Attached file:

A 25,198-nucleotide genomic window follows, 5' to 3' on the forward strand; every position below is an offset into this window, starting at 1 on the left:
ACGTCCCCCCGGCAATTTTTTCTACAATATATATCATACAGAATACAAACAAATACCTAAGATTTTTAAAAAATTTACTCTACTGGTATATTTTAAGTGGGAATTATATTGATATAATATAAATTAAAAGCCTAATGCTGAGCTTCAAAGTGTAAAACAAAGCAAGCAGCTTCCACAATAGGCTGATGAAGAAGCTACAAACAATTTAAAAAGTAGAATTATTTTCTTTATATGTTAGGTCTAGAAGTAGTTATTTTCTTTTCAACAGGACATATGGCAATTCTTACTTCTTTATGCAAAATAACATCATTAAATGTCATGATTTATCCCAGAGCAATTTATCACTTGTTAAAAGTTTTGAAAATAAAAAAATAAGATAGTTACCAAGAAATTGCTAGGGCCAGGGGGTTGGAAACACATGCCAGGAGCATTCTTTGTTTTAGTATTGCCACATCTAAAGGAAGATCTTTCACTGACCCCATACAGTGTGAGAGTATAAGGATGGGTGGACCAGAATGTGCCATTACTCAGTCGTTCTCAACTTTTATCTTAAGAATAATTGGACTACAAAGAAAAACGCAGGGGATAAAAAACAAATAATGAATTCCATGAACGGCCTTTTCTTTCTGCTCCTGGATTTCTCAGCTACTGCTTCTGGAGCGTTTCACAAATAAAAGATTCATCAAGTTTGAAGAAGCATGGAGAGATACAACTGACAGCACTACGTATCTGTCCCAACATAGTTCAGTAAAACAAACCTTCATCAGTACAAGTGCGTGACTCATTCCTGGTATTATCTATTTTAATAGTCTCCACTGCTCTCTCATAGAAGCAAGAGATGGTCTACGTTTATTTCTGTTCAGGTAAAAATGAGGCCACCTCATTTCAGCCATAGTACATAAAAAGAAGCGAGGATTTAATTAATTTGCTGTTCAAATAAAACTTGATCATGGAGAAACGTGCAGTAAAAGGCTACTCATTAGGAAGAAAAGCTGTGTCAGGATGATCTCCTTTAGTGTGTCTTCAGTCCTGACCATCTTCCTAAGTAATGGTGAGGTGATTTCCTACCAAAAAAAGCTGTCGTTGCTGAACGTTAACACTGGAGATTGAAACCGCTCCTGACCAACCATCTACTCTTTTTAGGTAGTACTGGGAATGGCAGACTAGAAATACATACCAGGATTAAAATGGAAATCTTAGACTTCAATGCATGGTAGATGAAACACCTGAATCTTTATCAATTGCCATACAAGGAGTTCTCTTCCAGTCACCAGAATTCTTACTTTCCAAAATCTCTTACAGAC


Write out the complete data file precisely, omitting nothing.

A 25,198-nucleotide genomic window follows, 5' to 3' on the forward strand; every position below is an offset into this window, starting at 1 on the left:
ACGTCCCCCCGGCAATTTTTTCTACAATATATATCATACAGAATACAAACAAATACCTAAGATTTTTAAAAAATTTACTCTACTGGTATATTTTAAGTGGGAATTATATTGATATAATATAAATTAAAAGCCTAATGCTGAGCTTCAAAGTGTAAAACAAAGCAAGCAGCTTCCACAATAGGCTGATGAAGAAGCTACAAACAATTTAAAAAGTAGAATTATTTTCTTTATATGTTAGGTCTAGAAGTAGTTATTTTCTTTTCAACAGGACATATGGCAATTCTTACTTCTTTATGCAAAATAACATCATTAAATGTCATGATTTATCCCAGAGCAATTTATCACTTGTTAAAAGTTTTGAAAATAAAAAAATAAGATAGTTACCAAGAAATTGCTAGGGCCAGGGGGTTGGAAACACATGCCAGGAGCATTCTTTGTTTTAGTATTGCCACATCTAAAGGAAGATCTTTCACTGACCCCATACAGTGTGAGAGTATAAGGATGGGTGGACCAGAATGTGCCATTACTCAGTCGTTCTCAACTTTTATCTTAAGAATAATTGGACTACAAAGAAAAACGCAGGGGATAAAAAACAAATAATGAATTCCATGAACGGCCTTTTCTTTCTGCTCCTGGATTTCTCAGCTACTGCTTCTGGAGCGTTTCACAAATAAAAGATTCATCAAGTTTGAAGAAGCATGGAGAGATACAACTGACAGCACTACGTATCTGTCCCAACATAGTTCAGTAAAACAAACCTTCATCAGTACAAGTGCGTGACTCATTCCTGGTATTATCTATTTTAATAGTCTCCACTGCTCTCTCATAGAAGCAAGAGATGGTCTACGTTTATTTCTGTTCAGGTAAAAATGAGGCCACCTCATTTCAGCCATAGTACATAAAAAGAAGCGAGGATTTAATTAATTTGCTGTTCAAATAAAACTTGATCATGGAGAAACGTGCAGTAAAAGGCTACTCATTAGGAAGAAAAGCTGTGTCAGGATGATCTCCTTTAGTGTGTCTTCAGTCCTGACCATCTTCCTAAGTAATGGTGAGGTGATTTCCTACCAAAAAAAGCTGTCGTTGCTGAACGTTAACACTGGAGATTGAAACCGCTCCTGACCAACCATCTACTCTTTTTAGGTAGTACTGGGAATGGCAGACTAGAAATACATACCAGGATTAAAATGGAAATCTTAGACTTCAATGCATGGTAGATGAAACACCTGAATCTTTATCAATTGCCATACAAGGAGTTCTCTTCCAGTCACCAGAATTCTTACTTTCCAAAATCTCTTACAGAC